TT the Bear’s Place was a sauna on Thursday, progressively boiling showgoers as the bill got deeper. My lethargic attitude concerning the outside temperature caused me to miss the openers, but make it just in time for Jeff. I will say one thing, CreaturoS will be seen as one of Boston’s best live acts by year’s end, and Skimask, while taking the road less publicized, have amassed a sizeable local following and continue to put on a killer show. Bummed I missed Uncle Bad Touch, though. Infinity Cat Records (JTB’s record label) has the golden touch lately, and Uncle Bad Touch was one I had wanted to catch.
Jeff brought about as much energy as TT’s could handle. Their guitar-driven motor rock fueled the sweaty mass of the crowd, assaulting with dangerous riffs, and turning jams like “Shredder” and “Ripper” into moshing greenlights and free- for-alls. Look past the audience mayhem, however, and JTB clearly isn’t just a gimmick. They have found success in a Weezeresque power-pop base, but are able to dress it up with more extensive guitar work and improvisation. This is where I believe Jeff puts themselves ahead of the pack. Extended songs and articulated segues make each show a bit different than the next and add a much different experience than listening to their albums. While buzzed fans howl to the tunes of “Bummer” and “Stay Out Late,” Jake and Jamin do their part with furious drum fills and colorful licks.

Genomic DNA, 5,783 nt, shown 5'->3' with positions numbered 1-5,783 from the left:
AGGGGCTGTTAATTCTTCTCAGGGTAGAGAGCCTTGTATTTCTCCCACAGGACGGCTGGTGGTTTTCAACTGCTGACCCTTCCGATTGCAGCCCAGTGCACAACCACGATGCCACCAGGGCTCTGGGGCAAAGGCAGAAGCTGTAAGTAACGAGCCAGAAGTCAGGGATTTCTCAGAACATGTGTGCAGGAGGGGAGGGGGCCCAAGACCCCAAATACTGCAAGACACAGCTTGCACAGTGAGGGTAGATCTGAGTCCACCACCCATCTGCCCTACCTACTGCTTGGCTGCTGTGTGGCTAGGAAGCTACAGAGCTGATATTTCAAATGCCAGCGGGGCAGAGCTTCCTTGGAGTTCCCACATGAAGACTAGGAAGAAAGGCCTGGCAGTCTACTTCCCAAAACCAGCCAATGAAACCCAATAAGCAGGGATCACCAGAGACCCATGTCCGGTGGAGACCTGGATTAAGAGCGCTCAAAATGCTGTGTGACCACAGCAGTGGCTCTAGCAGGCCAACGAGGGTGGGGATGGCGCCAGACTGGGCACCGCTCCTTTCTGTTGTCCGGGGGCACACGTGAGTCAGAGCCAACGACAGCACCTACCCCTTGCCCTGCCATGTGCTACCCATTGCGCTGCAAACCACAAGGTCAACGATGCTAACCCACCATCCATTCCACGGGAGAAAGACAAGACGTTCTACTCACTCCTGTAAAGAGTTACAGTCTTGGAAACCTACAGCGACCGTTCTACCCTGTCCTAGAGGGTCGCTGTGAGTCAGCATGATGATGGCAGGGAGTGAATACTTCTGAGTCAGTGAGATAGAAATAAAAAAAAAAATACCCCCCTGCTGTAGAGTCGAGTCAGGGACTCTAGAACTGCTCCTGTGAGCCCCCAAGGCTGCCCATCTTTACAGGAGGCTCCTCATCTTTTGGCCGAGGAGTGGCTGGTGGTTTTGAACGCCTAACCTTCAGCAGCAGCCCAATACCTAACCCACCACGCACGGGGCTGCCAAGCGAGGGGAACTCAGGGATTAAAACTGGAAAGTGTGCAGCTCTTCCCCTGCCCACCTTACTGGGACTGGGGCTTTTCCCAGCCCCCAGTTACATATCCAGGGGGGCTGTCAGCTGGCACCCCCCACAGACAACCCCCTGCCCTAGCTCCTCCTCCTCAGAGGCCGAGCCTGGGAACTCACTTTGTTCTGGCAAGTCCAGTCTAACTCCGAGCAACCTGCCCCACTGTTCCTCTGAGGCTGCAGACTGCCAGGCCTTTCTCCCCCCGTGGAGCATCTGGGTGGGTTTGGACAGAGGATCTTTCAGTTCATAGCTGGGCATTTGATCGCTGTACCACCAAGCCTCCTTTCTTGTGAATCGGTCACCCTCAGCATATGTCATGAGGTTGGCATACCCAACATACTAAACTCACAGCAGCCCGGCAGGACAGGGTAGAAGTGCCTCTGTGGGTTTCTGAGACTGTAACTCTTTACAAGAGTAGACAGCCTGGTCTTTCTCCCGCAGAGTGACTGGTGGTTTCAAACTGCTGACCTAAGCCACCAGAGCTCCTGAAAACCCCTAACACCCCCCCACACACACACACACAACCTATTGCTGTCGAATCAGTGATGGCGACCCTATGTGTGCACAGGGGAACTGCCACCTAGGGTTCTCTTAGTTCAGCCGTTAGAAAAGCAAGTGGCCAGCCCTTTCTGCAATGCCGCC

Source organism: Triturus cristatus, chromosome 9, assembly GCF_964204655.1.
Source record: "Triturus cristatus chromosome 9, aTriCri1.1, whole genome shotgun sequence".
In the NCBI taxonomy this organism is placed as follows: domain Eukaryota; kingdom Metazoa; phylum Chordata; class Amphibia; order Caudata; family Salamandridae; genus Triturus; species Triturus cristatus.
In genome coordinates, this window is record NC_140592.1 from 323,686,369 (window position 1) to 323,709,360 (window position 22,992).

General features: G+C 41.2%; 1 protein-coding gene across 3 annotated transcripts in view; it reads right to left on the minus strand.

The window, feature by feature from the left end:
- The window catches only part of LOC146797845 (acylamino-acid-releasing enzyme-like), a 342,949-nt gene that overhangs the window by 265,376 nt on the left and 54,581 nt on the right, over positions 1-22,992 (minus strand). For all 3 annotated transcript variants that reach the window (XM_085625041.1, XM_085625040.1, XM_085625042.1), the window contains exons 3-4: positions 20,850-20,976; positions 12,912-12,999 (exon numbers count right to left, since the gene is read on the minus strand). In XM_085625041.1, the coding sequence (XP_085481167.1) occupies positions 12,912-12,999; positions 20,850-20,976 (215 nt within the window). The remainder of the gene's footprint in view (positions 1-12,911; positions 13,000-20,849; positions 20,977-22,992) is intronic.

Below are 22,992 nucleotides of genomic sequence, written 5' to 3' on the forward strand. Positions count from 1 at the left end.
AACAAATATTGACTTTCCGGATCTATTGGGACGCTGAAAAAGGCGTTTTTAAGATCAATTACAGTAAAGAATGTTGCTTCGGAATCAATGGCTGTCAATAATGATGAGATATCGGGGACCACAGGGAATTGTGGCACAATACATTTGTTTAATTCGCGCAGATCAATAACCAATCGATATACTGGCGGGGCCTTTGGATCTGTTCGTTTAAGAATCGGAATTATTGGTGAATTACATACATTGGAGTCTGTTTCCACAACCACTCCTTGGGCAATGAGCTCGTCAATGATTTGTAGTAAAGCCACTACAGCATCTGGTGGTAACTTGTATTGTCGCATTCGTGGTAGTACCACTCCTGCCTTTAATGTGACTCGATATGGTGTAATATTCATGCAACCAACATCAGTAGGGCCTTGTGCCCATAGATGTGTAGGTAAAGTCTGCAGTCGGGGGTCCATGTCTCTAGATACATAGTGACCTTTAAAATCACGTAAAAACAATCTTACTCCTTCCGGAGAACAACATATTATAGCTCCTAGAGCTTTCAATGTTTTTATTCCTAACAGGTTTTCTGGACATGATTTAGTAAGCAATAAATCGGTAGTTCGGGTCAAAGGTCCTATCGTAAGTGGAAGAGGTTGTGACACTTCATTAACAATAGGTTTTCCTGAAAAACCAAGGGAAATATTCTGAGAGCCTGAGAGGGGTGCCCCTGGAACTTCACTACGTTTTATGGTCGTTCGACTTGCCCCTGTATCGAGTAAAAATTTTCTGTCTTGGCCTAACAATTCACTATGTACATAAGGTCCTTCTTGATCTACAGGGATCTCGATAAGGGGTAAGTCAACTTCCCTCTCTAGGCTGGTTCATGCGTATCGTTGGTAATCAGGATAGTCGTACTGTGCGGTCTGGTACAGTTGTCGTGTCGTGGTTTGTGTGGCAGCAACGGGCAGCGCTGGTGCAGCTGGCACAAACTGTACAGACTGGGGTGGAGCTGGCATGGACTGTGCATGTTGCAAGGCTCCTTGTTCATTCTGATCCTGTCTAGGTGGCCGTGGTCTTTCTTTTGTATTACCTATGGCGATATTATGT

It’s satisfying to know that while JTB has become more than a household name, they have paced themselves and stayed true to their mission. Even after two trips to Great Scott, an opening spot at Royale, and a headlining gig at TT’s, they have opted to play smaller venues and pack them rather than play bigger venues just to boost their brand. With simple, catchy songwriting that could hit a spot with the suburban kids, they could have easily hopped on an Adult Swim bandwagon or something likeminded and rode it way too fast to the top. They’ve stayed grounded however, and played to the same people who have been listening since the basements. They’re a model for DIY touring acts, and oh yeah, they play some kickass rock n roll too.
Photo Credit: Daniel Schiffer